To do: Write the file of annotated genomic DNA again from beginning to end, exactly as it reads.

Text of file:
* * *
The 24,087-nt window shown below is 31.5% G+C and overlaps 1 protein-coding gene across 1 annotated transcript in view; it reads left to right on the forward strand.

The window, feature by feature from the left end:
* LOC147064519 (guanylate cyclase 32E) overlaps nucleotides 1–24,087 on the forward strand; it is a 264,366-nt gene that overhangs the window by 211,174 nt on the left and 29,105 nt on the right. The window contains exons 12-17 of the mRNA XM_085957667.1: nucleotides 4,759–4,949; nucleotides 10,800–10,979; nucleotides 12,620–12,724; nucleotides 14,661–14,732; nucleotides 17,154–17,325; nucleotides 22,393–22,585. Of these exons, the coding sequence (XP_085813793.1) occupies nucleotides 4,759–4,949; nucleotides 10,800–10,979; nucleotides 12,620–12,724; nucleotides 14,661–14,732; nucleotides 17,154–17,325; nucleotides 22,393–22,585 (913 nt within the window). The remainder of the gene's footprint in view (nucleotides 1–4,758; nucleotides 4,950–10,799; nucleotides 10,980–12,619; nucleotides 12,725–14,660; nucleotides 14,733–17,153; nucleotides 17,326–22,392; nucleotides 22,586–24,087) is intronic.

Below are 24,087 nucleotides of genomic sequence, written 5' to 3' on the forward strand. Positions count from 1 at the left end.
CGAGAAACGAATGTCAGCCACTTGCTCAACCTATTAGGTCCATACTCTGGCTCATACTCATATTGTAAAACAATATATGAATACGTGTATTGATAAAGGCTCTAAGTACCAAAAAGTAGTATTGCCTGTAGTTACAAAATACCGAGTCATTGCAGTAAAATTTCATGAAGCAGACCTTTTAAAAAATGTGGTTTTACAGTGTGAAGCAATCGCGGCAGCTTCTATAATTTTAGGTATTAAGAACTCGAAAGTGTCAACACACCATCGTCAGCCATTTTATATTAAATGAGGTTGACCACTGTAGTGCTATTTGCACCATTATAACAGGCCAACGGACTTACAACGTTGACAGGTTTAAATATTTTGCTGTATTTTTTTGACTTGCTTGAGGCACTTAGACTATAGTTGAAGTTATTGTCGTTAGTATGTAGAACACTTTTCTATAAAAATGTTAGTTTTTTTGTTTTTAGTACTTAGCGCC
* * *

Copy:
The 24,087-nt window shown below is 31.5% G+C and overlaps 1 protein-coding gene across 1 annotated transcript in view; it reads left to right on the forward strand.

The window, feature by feature from the left end:
* LOC147064519 (guanylate cyclase 32E) overlaps nucleotides 1–24,087 on the forward strand; it is a 264,366-nt gene that overhangs the window by 211,174 nt on the left and 29,105 nt on the right. The window contains exons 12-17 of the mRNA XM_085957667.1: nucleotides 4,759–4,949; nucleotides 10,800–10,979; nucleotides 12,620–12,724; nucleotides 14,661–14,732; nucleotides 17,154–17,325; nucleotides 22,393–22,585. Of these exons, the coding sequence (XP_085813793.1) occupies nucleotides 4,759–4,949; nucleotides 10,800–10,979; nucleotides 12,620–12,724; nucleotides 14,661–14,732; nucleotides 17,154–17,325; nucleotides 22,393–22,585 (913 nt within the window). The remainder of the gene's footprint in view (nucleotides 1–4,758; nucleotides 4,950–10,799; nucleotides 10,980–12,619; nucleotides 12,725–14,660; nucleotides 14,733–17,153; nucleotides 17,326–22,392; nucleotides 22,586–24,087) is intronic.

Below are 24,087 nucleotides of genomic sequence, written 5' to 3' on the forward strand. Positions count from 1 at the left end.
CGAGAAACGAATGTCAGCCACTTGCTCAACCTATTAGGTCCATACTCTGGCTCATACTCATATTGTAAAACAATATATGAATACGTGTATTGATAAAGGCTCTAAGTACCAAAAAGTAGTATTGCCTGTAGTTACAAAATACCGAGTCATTGCAGTAAAATTTCATGAAGCAGACCTTTTAAAAAATGTGGTTTTACAGTGTGAAGCAATCGCGGCAGCTTCTATAATTTTAGGTATTAAGAACTCGAAAGTGTCAACACACCATCGTCAGCCATTTTATATTAAATGAGGTTGACCACTGTAGTGCTATTTGCACCATTATAACAGGCCAACGGACTTACAACGTTGACAGGTTTAAATATTTTGCTGTATTTTTTTGACTTGCTTGAGGCACTTAGACTATAGTTGAAGTTATTGTCGTTAGTATGTAGAACACTTTTCTATAAAAATGTTAGTTTTTTTGTTTTTAGTACTTAGCGCC